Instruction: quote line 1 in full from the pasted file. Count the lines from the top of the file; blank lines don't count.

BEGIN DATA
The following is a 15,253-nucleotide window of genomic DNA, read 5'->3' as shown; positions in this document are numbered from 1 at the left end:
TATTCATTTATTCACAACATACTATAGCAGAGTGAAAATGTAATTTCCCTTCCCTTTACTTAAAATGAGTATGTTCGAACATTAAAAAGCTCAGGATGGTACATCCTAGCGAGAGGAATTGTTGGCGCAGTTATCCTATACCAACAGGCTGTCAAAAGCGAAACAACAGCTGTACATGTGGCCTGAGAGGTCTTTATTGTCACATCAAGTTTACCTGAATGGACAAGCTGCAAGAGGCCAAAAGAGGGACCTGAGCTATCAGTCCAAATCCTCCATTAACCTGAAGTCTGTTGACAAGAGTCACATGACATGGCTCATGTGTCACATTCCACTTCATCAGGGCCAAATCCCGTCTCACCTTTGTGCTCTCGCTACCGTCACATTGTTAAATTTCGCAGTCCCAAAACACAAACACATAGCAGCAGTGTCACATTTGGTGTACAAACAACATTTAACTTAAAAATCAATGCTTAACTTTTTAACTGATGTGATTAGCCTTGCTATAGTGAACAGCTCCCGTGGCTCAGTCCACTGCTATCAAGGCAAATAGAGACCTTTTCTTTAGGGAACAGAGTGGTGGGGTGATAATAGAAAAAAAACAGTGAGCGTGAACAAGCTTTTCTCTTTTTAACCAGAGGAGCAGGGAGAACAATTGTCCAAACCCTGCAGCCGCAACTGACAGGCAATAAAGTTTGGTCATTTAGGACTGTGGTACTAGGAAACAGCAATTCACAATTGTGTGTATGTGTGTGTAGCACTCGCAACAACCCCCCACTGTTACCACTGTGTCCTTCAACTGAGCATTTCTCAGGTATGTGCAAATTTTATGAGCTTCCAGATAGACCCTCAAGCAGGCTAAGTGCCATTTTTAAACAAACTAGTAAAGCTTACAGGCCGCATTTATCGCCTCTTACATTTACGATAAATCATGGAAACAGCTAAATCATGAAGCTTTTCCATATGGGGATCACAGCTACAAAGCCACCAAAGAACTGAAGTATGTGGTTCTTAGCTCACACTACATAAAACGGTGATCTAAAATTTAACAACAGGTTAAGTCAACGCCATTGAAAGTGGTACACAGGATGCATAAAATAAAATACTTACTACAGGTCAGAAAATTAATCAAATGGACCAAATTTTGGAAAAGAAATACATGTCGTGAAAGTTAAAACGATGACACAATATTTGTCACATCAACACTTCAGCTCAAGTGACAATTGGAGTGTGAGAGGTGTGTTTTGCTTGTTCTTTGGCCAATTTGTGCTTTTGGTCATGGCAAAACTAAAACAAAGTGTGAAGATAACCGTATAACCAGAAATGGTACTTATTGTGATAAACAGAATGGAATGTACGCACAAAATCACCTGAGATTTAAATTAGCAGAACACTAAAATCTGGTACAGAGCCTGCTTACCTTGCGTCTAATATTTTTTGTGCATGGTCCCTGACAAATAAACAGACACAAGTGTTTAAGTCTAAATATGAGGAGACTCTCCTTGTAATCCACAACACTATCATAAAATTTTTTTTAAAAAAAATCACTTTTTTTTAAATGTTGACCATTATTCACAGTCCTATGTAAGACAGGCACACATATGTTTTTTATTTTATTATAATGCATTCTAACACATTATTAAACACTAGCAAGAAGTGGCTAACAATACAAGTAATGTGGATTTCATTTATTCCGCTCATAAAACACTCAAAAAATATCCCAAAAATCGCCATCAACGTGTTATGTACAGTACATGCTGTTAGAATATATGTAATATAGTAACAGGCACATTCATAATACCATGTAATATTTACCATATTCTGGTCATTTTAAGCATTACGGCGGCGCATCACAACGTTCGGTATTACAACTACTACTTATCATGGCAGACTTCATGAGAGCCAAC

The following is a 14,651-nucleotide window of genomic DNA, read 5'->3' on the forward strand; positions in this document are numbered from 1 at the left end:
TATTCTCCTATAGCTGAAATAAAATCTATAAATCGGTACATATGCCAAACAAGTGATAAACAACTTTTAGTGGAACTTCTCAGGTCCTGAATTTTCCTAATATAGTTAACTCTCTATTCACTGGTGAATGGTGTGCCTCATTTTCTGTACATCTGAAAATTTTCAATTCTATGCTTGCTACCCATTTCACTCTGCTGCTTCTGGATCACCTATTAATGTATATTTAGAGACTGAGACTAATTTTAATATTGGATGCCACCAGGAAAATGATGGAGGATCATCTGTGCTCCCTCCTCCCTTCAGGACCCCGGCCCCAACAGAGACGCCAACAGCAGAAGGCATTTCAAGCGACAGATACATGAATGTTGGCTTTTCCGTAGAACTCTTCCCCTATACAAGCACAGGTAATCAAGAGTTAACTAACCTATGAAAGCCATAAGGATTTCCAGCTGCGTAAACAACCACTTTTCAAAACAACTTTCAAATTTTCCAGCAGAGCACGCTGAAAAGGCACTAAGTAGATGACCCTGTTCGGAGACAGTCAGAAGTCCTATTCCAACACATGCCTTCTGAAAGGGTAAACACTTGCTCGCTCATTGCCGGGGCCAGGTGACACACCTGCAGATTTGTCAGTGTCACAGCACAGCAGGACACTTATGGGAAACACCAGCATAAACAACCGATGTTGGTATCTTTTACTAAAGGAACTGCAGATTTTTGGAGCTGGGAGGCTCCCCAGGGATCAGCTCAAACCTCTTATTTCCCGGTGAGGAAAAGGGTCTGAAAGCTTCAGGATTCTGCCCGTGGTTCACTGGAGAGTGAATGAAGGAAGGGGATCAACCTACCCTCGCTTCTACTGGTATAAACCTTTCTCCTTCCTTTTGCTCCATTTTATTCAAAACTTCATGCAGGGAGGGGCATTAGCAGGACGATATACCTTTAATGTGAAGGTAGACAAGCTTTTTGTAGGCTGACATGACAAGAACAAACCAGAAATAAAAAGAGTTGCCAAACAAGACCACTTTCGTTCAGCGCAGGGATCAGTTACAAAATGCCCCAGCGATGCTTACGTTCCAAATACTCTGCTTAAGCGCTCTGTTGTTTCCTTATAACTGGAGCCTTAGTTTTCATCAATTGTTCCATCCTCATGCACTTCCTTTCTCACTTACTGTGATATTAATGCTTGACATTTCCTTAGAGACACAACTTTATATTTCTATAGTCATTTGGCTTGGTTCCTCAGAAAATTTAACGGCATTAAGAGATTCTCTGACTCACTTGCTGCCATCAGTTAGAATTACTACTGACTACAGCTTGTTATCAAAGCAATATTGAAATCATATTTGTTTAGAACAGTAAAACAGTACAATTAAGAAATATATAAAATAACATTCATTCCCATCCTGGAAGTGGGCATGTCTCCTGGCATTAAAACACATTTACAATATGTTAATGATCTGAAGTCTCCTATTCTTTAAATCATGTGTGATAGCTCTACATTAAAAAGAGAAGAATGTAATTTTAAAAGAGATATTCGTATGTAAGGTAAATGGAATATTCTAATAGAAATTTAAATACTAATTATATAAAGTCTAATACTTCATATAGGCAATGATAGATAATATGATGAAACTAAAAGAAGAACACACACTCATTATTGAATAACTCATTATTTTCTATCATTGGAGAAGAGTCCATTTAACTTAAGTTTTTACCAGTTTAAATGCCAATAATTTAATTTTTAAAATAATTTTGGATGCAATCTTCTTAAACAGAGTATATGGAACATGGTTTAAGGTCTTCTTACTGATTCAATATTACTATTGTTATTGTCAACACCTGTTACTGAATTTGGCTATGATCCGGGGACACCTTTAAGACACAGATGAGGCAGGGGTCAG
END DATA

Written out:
The following is a 15,253-nucleotide window of genomic DNA, read 5'->3' as shown; positions in this document are numbered from 1 at the left end: